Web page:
Scientists believe camels in Saudi Arabia are the main animal reservoir of MERS, a new disease that kills about a third of sufferers and has infected 339 people in the kingdom. (Stringer/Reuters)

Saudi Arabia has found 25 more cases of Middle East Respiratory Syndrome, or MERS, as the rate of infections rises and two more people have died from the new disease, according to the kingdom’s Health Ministry.

On Friday, seven people were confirmed as having MERS, followed by 18 more on Saturday, the biggest daily increase in new infections so far. The total number of cases in the kingdom is 396, of which 109 have proved fatal.

The new cases include nine in the capital, Riyadh; 10 in Jiddah; four in Mecca; and two in Medina. In July, many foreign pilgrims are expected to visit Mecca and Medina during Islam’s fasting month of Ramadan. Millions more are expected in early October for the annual Hajj, or pilgrimage to Mecca.

On Friday, the United States said it had discovered its first confirmed case of the disease in a man who had recently been in Saudi Arabia. Egypt said it discovered its first case, also in a man who had been in Saudi Arabia, on Thursday.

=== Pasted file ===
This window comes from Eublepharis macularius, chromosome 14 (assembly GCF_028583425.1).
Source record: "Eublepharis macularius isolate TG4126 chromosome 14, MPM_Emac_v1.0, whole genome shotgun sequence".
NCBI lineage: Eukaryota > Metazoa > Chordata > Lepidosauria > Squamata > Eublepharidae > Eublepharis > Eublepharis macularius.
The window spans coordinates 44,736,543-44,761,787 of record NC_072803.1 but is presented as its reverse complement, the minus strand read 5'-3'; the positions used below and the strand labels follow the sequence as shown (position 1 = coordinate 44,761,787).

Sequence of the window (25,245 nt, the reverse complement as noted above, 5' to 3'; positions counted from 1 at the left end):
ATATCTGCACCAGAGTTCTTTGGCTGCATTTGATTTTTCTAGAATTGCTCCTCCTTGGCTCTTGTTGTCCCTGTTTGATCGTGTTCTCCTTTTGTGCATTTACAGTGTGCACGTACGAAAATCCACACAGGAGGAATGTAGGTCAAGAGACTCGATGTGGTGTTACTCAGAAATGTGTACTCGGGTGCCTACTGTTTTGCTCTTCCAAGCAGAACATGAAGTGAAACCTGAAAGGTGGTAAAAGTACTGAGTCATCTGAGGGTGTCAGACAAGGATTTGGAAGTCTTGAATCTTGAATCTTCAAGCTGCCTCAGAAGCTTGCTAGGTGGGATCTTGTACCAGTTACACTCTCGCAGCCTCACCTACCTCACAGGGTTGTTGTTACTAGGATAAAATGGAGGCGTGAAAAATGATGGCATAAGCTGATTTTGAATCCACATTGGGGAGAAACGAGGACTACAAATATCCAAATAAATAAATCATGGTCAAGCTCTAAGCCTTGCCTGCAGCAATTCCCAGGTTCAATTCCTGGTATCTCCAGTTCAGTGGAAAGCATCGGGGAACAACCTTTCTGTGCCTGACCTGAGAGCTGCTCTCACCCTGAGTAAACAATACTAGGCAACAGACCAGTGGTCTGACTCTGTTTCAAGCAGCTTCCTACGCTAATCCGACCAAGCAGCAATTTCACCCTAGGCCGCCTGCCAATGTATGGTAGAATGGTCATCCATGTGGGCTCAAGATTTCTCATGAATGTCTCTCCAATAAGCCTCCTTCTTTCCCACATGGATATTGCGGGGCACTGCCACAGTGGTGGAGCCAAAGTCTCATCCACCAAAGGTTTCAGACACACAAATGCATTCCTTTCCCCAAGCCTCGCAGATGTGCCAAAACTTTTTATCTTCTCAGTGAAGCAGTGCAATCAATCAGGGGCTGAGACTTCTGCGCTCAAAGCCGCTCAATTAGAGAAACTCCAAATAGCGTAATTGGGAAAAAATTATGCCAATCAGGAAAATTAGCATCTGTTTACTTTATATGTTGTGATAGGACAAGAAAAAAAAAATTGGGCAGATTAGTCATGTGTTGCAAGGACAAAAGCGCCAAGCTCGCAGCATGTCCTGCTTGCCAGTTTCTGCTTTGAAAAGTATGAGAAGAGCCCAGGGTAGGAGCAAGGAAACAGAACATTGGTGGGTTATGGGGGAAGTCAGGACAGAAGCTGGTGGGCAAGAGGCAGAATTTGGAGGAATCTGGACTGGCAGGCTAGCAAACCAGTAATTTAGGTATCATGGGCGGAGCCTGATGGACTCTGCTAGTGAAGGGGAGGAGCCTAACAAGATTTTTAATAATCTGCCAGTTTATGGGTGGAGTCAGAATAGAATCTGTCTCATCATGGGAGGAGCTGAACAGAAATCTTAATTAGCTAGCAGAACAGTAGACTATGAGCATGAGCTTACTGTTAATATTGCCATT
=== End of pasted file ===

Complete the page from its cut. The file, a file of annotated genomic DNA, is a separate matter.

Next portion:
MERS infections in Saudi Arabia, where the disease was discovered two years ago, have more than doubled since the beginning of April, but the total number of deaths has increased at a slower rate.

A higher number of people without symptoms are also being found with the disease, suggesting that the rapid escalation in recent weeks is partly due to wider testing of people who have been in close contact with MERS patients.

MERS, a form of coronavirus like the more deadly SARS, can cause fever, coughing, shortness of breath and pneumonia. However, it is not easily transmitted between people and the World Health Organization has not advised any travel restrictions for Saudi Arabia.

Scientists say the most likely animal reservoir, from which new cases are becoming infected, is Saudi Arabia’s population of camels.